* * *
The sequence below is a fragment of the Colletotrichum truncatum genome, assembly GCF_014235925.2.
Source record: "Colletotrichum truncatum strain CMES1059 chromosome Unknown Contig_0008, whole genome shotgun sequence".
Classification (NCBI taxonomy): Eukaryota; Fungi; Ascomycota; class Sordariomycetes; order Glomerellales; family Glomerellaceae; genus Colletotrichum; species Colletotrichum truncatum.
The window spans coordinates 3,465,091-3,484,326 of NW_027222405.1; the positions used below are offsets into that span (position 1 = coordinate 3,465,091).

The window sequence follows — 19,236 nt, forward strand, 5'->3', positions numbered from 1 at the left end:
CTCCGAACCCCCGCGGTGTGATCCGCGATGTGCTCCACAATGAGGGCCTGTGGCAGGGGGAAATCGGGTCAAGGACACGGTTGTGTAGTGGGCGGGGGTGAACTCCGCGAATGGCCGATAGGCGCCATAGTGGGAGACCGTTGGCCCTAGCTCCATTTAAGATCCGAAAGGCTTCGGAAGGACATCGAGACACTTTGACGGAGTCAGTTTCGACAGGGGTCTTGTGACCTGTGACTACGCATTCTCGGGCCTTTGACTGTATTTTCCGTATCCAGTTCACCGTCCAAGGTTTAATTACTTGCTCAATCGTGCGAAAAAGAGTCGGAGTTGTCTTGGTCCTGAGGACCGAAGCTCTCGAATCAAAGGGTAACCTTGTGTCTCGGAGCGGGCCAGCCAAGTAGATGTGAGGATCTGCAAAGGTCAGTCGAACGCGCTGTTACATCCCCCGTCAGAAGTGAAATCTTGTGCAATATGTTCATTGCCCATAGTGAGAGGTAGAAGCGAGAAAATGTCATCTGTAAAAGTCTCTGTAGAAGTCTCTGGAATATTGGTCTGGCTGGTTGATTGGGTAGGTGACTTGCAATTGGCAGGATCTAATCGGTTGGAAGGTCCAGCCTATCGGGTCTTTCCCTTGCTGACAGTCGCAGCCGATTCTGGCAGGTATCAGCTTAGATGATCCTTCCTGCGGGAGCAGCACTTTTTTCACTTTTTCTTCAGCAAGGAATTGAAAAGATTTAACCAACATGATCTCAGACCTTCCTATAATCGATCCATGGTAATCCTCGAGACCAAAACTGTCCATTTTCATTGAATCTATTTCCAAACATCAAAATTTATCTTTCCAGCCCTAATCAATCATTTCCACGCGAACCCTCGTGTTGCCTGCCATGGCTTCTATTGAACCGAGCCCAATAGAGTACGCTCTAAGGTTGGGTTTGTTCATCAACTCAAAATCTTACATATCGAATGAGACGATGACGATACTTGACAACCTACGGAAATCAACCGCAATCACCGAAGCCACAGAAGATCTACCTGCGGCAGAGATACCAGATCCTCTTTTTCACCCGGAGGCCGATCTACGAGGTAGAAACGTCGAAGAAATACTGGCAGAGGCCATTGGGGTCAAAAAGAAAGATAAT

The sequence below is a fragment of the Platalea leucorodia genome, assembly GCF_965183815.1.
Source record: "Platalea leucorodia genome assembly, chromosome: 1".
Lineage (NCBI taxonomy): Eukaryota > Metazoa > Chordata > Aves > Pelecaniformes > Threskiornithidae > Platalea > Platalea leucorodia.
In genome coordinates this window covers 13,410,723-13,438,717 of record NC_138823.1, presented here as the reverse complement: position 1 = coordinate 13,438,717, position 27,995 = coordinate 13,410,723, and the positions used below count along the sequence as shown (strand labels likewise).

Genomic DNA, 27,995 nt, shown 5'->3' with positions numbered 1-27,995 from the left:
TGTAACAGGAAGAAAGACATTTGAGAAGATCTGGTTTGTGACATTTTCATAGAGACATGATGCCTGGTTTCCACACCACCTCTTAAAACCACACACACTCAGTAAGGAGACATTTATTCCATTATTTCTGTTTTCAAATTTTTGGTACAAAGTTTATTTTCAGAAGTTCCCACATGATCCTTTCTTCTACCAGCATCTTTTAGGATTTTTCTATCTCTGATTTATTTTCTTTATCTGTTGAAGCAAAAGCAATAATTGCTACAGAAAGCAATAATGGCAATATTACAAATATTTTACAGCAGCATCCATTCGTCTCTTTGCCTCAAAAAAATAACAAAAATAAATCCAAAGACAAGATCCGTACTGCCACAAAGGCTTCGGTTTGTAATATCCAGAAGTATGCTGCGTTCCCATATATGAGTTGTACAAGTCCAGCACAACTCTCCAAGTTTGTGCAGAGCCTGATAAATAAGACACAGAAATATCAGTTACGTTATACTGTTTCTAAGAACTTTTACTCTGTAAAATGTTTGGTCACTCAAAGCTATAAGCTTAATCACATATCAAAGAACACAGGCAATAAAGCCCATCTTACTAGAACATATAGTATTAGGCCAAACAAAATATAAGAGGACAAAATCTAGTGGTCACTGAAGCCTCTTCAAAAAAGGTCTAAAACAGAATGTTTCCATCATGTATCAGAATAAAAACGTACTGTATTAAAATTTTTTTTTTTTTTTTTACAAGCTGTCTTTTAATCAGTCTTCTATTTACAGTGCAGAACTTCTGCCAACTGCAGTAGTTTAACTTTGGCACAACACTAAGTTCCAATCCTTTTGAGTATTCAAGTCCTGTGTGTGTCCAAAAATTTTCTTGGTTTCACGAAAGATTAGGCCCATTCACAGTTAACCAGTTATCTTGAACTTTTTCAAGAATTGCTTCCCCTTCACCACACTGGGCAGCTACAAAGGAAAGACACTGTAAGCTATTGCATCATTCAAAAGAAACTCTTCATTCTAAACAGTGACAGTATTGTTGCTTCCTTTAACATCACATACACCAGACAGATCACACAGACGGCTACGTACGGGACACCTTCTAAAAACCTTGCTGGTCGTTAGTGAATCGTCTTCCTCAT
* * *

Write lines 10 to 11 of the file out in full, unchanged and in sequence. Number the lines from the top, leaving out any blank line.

In genome coordinates this window covers 13,410,723-13,438,717 of record NC_138823.1, presented here as the reverse complement: position 1 = coordinate 13,438,717, position 27,995 = coordinate 13,410,723, and the positions used below count along the sequence as shown (strand labels likewise).

Genomic DNA, 27,995 nt, shown 5'->3' with positions numbered 1-27,995 from the left: